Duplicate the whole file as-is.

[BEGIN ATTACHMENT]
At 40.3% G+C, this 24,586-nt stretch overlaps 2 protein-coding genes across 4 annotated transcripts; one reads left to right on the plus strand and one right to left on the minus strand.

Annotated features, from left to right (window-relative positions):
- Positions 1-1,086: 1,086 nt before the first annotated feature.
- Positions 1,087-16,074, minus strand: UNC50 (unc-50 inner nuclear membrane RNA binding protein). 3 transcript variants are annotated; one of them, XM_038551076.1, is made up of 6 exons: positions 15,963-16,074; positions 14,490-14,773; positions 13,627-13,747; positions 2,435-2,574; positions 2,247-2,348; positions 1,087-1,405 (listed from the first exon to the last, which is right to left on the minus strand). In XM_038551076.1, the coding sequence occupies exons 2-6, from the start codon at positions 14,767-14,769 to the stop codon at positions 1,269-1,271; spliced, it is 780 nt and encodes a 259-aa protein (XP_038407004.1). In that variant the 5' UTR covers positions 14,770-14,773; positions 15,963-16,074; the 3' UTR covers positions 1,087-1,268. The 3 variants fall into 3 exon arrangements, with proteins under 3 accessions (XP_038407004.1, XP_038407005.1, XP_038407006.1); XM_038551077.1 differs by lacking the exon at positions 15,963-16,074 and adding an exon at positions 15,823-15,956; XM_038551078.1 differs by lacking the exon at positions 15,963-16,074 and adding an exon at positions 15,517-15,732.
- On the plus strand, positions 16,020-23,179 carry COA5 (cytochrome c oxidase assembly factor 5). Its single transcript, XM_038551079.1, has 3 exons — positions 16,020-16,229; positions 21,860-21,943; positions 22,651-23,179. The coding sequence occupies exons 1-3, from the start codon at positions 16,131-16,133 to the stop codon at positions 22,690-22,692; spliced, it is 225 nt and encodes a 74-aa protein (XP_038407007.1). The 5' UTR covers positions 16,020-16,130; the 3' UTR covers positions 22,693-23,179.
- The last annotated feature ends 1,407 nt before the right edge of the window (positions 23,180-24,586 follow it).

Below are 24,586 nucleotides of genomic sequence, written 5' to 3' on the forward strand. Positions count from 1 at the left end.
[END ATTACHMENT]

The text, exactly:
At 40.3% G+C, this 24,586-nt stretch overlaps 2 protein-coding genes across 4 annotated transcripts; one reads left to right on the plus strand and one right to left on the minus strand.

Annotated features, from left to right (window-relative positions):
- Positions 1-1,086: 1,086 nt before the first annotated feature.
- Positions 1,087-16,074, minus strand: UNC50 (unc-50 inner nuclear membrane RNA binding protein). 3 transcript variants are annotated; one of them, XM_038551076.1, is made up of 6 exons: positions 15,963-16,074; positions 14,490-14,773; positions 13,627-13,747; positions 2,435-2,574; positions 2,247-2,348; positions 1,087-1,405 (listed from the first exon to the last, which is right to left on the minus strand). In XM_038551076.1, the coding sequence occupies exons 2-6, from the start codon at positions 14,767-14,769 to the stop codon at positions 1,269-1,271; spliced, it is 780 nt and encodes a 259-aa protein (XP_038407004.1). In that variant the 5' UTR covers positions 14,770-14,773; positions 15,963-16,074; the 3' UTR covers positions 1,087-1,268. The 3 variants fall into 3 exon arrangements, with proteins under 3 accessions (XP_038407004.1, XP_038407005.1, XP_038407006.1); XM_038551077.1 differs by lacking the exon at positions 15,963-16,074 and adding an exon at positions 15,823-15,956; XM_038551078.1 differs by lacking the exon at positions 15,963-16,074 and adding an exon at positions 15,517-15,732.
- On the plus strand, positions 16,020-23,179 carry COA5 (cytochrome c oxidase assembly factor 5). Its single transcript, XM_038551079.1, has 3 exons — positions 16,020-16,229; positions 21,860-21,943; positions 22,651-23,179. The coding sequence occupies exons 1-3, from the start codon at positions 16,131-16,133 to the stop codon at positions 22,690-22,692; spliced, it is 225 nt and encodes a 74-aa protein (XP_038407007.1). The 5' UTR covers positions 16,020-16,130; the 3' UTR covers positions 22,693-23,179.
- The last annotated feature ends 1,407 nt before the right edge of the window (positions 23,180-24,586 follow it).

Below are 24,586 nucleotides of genomic sequence, written 5' to 3' on the forward strand. Positions count from 1 at the left end.